HR & Talent — the link between digital and HR is about to get more important by a magnitude, from recruiting scarce resource to owning the cultural change, from delegation to collaboration — it’s currently one of the furthest away from digital.
CDO — having a Chief Digital Officer does not correlate to digital maturity.
While not arguing against the creation of the CDO as a role, it is important to draw the distinction between a seat at the table and a transformational intent. If in doubt, ask yourself, how the does the role fit in the whole model for digital leadership in this organisation? The rise of digital is set to continue, and delivering large scale change using diverse technology takes organisation infrastructure which the CDO sits at the head of. However, that alone will not deliver the DNA level change that organisations need to embrace to make digital part of their business.
Paradoxically, in many ways the rise of the CDO can be less helpful to digital transformation than the investment would suggest, and this has nothing to do with the capability of the individual in question. For digitally mature organisations the appointment of the CDO is a culmination of business strategy and is both an organisational and reputational move.
However, for immature organisations the creation of the CDO, or similarly titled role, can act to reinforce rather than break down the silos — trying to solve the problem of digital through hiring rather than changing. A 2014 Gartner survey of CIOs found that only a third of companies with CDOs were “very clear” on how the role integrates with wider IT needs.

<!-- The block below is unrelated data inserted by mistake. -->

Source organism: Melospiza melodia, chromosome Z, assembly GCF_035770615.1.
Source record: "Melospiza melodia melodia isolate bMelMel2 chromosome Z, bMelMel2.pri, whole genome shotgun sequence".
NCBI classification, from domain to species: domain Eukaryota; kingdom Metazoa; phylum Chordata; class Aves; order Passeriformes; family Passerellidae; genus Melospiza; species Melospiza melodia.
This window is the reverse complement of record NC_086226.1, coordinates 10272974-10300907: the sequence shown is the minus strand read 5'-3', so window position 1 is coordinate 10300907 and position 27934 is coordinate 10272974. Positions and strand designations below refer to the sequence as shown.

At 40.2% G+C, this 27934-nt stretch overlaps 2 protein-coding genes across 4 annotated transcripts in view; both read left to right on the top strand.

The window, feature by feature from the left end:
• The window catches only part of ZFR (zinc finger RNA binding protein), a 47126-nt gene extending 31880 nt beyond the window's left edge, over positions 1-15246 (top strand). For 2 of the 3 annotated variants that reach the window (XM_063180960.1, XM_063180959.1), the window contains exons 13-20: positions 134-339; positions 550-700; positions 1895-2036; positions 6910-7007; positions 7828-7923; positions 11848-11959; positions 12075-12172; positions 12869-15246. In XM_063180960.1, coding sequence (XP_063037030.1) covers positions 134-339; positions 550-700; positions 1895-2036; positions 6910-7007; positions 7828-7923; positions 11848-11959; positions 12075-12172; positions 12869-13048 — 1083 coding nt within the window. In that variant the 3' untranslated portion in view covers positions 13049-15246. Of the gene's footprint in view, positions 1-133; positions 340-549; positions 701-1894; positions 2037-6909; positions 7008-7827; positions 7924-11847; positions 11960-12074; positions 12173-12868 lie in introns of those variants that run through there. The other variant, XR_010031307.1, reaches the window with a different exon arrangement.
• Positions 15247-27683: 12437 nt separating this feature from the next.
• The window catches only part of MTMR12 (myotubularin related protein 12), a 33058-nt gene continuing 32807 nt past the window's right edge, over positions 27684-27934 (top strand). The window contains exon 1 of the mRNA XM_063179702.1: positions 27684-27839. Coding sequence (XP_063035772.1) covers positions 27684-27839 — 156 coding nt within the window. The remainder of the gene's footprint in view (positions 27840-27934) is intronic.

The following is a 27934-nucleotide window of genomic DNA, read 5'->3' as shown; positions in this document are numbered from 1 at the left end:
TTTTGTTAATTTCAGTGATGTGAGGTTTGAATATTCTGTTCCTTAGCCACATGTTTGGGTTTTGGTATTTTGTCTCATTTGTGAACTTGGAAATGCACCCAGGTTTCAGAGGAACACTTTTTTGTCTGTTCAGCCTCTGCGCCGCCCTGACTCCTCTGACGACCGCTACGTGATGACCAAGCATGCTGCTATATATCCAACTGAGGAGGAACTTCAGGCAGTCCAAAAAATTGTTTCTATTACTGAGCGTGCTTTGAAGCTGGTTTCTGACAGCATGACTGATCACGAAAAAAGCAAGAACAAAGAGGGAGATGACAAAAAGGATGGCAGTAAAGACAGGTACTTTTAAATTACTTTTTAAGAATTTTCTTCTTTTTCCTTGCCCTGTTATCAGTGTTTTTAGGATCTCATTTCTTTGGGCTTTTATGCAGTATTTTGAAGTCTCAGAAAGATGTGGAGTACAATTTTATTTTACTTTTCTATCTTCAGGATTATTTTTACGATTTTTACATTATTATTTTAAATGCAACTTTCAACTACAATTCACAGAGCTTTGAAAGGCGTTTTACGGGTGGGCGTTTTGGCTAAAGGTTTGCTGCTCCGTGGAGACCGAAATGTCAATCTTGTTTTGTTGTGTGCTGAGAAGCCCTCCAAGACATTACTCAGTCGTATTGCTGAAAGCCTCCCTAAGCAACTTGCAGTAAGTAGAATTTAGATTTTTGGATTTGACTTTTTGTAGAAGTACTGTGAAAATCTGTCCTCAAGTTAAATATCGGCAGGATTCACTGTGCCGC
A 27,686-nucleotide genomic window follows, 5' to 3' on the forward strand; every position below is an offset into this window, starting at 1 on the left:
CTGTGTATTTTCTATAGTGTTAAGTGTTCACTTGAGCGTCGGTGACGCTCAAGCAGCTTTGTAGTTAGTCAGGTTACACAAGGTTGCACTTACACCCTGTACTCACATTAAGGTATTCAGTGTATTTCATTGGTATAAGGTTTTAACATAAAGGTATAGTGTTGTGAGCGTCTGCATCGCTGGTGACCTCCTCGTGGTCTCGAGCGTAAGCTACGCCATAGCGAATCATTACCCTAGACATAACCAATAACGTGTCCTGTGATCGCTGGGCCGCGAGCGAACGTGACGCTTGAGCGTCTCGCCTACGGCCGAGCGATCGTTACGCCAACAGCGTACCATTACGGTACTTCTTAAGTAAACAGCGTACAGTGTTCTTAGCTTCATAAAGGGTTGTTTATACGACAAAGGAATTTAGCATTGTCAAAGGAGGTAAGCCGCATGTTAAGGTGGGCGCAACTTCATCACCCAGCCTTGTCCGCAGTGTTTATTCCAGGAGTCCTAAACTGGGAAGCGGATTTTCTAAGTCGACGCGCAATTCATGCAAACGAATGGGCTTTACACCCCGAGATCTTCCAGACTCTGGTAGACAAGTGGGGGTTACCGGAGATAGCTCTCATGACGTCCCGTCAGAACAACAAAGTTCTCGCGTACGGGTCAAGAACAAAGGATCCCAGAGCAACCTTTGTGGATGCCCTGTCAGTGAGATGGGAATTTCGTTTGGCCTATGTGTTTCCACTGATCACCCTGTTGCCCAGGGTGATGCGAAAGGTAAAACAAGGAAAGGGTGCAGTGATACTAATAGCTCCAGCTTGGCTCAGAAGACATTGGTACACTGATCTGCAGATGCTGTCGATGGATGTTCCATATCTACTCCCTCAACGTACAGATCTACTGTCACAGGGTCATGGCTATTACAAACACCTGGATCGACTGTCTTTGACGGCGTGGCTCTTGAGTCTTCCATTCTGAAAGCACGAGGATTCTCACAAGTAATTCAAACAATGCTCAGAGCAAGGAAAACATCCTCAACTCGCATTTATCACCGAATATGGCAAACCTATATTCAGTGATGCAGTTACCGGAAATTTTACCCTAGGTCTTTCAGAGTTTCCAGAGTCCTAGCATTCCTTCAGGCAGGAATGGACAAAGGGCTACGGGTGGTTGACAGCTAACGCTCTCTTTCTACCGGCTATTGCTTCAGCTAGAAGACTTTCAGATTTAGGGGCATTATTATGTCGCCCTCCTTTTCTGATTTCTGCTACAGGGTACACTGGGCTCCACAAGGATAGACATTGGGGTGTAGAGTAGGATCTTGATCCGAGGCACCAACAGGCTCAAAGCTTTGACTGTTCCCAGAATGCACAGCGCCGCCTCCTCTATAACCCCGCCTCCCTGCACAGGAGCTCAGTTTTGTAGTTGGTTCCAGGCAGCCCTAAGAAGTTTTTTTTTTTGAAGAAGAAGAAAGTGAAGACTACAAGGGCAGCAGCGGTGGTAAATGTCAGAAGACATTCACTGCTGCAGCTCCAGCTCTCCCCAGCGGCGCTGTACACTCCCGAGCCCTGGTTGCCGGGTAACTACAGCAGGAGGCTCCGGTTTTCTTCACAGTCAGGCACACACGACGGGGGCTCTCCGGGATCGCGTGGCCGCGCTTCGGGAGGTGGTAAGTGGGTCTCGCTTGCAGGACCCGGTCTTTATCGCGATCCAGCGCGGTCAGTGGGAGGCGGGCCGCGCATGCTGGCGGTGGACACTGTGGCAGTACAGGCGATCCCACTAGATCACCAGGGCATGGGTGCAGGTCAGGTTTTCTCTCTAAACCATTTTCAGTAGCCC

Instead of making digital and innovation part of the DNA of the business, it is hived off to one side, actively invested in but remaining on the periphery of the business. Culturally this can be even more damaging signalling to the rest of the organisation that they are not considered innovative, and valuing the ideas of a special few over the collective brain of the wider business. Locating these labs in high- cost uber-cool locations away from the core business reinforces this.
Bring the boardroom onboard
Following the logic of slashing the silo, of digital leadership as a team sport* it follows that the entire C-suite needs to embrace its role in the digital transformation journey. The C-suite is critical and that’s covered already, but what about the external directors who steer, challenge and influence the CEO?
A Russel Reynolds study of all board members in the ‘Global 300’ companies revealed; only 10% of the boards could be classified as “Highly Digital.” The definition used in this research is any board with 2 or more digital Non-Exec Directors (dNED)**. The study concluded; “while digital is impacting some industries more than others, we believe every company should be preparing for the disruption to come. To date, few companies have established boards that are equipped to guide them through these changes.” This will change, as it must, but in the meantime it leaves a heavy burden on CEOs and the C-level leaders to carry.
This can be made easier with the aid of well applied business transformation techniques.
- Bring to life the challenge, and the opportunity using digital stimuli to get them thinking responding to rapidly changing customer behaviours and disruptive digital business models.
- Enlighten those not yet digitally savvy using the external influences they can relate to, that might be industry analysts or innovators, but in language they can relate to.
- Leverage the strength of the C-suite aligned in a determination to take on the digital transformation journey, such alignment is very powerful in the boardroom.
Be brave, make it a team sport and take the boardroom with you.
*Credit ‘Digital To The Core’ — Mark Raskino & Graham Waller, Gartner Inc.
** Russell Reynolds Digital Board Director Study — definition of dNED
1 Plays a significant operating role in a digital company — an organization with a primary business function based on web-based, social, mobile/device, cloud/SaaS or big data platform
2 Has a primary digital operating role with a traditional company
3 Has two or more non-executive board roles at digital companies